Development of an Information Service Program in Molecular Biology and Genetics: Ansuman Chattopadhyay, Molecular Biology and Genetics; Barbara A. Epstein, AHIP; Patricia C. Mickelson; and Nancy H. Tannery; Health Sciences Library System, University of Pittsburgh, Pittsburgh, Pennsylvania.

Support for Bioinformatics Investigators: Studying Needs Based on Best Practices: Wendy G. Wu, Deborah Charbonneau, and Ellen Marks, Shiffman Library, Wayne State University, Detroit, Michigan.

Nursing and Allied Health Resources and Public Health/Health Administration Sections and Mental Health and Outreach SIGs. Contributed Papers Session: Building Lighthouses on Far Shores: Services to Underserved Health Professionals

Moderator: Keith Cogdill, National Network of Libraries of Medicine, National Network Office, National Library of Medicine, Bethesda, Maryland.

The Digital Library as a Lighthouse Beacon Providing Access to Licensed Electronic Resources for Health Care Providers Working with Underserved Populations: MaryBeth Schell, Diana McDuffee, and Holley Long, Health Sciences Library, University of North Carolina–Chapel Hill.

docMD (Document Mediated Delivery): Eric H. Schnell, John A. Prior Health Sciences Library, The Ohio State University–Columbus.

Selling to Distant Shores: Roger Russell, AHIP, Laupus Library/Outreach Department, East Carolina University, Greenville, North Carolina.

Taking Your Apple to School: Health Information for School Nurses: Dolores Z. Judkins, AHIP, Library, Oregon Health & Science University–Portland.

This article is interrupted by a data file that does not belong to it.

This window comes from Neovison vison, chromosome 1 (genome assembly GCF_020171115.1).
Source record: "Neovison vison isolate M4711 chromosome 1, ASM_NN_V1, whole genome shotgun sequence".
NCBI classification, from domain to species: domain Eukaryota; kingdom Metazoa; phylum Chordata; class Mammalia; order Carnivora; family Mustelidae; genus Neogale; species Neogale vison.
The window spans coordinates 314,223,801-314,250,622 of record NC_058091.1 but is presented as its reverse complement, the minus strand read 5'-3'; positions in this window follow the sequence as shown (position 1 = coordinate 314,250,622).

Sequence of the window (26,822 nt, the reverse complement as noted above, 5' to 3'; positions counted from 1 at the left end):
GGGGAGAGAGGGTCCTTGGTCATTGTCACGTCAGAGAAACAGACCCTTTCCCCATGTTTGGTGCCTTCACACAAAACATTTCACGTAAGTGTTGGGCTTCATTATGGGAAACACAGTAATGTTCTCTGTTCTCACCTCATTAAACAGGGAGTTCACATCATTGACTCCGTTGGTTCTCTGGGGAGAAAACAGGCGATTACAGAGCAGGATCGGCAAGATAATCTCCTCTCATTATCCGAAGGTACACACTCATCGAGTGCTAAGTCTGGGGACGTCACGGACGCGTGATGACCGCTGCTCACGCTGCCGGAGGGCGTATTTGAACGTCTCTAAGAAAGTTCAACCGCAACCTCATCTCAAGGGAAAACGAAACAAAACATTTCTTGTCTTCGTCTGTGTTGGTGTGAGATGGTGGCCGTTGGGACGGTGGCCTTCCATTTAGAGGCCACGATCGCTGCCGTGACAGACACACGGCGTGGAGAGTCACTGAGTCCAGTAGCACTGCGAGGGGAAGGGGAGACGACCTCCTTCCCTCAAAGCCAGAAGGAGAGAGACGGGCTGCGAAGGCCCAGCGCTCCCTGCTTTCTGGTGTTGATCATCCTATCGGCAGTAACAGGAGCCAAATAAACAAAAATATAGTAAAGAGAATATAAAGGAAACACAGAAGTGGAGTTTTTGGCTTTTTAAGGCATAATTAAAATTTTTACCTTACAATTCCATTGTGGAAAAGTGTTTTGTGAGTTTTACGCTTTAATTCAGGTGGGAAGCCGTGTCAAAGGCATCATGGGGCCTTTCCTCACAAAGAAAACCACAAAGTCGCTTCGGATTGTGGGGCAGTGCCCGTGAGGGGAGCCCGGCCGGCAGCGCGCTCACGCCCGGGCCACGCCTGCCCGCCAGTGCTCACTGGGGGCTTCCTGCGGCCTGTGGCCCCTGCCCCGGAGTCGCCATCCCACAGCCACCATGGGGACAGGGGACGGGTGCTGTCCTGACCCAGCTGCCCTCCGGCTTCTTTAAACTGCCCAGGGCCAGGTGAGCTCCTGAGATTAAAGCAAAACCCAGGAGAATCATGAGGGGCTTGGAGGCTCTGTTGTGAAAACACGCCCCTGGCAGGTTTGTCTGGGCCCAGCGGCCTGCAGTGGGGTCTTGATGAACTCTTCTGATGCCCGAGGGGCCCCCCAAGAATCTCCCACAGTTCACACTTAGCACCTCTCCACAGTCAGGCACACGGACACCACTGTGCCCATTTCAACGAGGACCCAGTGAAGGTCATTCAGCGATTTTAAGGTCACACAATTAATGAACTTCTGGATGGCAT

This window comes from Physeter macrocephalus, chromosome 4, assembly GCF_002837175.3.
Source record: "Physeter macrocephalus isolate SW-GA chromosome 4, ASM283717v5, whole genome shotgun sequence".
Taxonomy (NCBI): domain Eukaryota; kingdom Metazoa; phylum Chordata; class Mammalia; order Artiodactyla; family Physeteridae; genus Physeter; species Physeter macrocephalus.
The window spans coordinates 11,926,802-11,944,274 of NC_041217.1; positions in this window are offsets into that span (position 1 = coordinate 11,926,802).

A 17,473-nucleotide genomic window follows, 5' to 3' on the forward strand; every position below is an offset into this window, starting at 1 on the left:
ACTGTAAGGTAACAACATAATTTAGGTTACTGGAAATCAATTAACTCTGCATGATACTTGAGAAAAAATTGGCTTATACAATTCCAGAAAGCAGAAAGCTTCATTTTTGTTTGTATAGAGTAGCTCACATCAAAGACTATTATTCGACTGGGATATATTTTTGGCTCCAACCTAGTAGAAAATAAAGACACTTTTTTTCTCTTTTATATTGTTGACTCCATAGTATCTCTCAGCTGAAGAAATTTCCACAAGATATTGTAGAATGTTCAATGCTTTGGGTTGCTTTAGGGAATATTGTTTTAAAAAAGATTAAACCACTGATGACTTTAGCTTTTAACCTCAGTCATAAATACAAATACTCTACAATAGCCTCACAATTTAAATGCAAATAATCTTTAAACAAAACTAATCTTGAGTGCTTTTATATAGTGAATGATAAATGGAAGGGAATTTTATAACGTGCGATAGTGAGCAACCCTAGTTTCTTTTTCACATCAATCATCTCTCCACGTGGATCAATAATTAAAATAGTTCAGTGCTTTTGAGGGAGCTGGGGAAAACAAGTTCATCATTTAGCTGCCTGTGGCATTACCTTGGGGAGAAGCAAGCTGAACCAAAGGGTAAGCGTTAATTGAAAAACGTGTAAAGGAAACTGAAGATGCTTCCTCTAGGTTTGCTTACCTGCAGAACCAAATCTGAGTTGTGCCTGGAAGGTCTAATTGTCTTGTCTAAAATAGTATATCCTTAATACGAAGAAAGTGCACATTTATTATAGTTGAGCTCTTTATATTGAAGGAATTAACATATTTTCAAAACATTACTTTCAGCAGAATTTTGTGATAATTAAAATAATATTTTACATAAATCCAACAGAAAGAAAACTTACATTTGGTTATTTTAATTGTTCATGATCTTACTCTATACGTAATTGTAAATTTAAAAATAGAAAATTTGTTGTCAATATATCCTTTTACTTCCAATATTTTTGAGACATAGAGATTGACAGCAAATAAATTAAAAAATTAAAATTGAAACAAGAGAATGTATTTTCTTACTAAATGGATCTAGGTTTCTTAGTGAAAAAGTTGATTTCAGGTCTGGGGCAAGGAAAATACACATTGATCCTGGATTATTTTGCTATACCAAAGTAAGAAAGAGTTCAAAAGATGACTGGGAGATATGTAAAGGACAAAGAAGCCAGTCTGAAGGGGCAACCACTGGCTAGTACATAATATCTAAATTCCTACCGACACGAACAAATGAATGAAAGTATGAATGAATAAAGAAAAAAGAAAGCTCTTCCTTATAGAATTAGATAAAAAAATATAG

Health Information Outreach to Parish Nurses in Maryland Faith Communities: Alexa Mayo, Mary Joan Tooey, AHIP, Patricia Hinegardner, AHIP, Bradley Gerhart, Laura Hileman, and Kristine Holmes, RN, Health Sciences and Human Services Library, University of Maryland–Baltimore.

Public Services, Medical Library Education, and Research Sections and African American Medical Librarians Alliance SIG. Contributed Papers Session: Library Instruction on the Half Shell: Technique Versus Technology

Moderator: Stewart Brower, Health Sciences Library, University at Buffalo, Buffalo, New York.

Evidence-Based Practice and Information Literacy Skills: A Perfect Partnership: Karen L. Joc, Biological Sciences Library, University of Queensland–Brisbane, Australia.

Modifying Instructional Techniques to Manage Complexities in Technology: The Guide to Medical Literature Searching, an Atypical Approach: John J. Orriola, Shimberg Health Sciences Library, University of South Florida–Tampa.

Streaming Video and Electronic Surveys: Using New Technologies for Teaching Informatics in Distance Learning Classes: Janet G. Schnall, AHIP, and Terry Ann Jankowski, AHIP, Health Sciences Libraries, University of Washington–Seattle.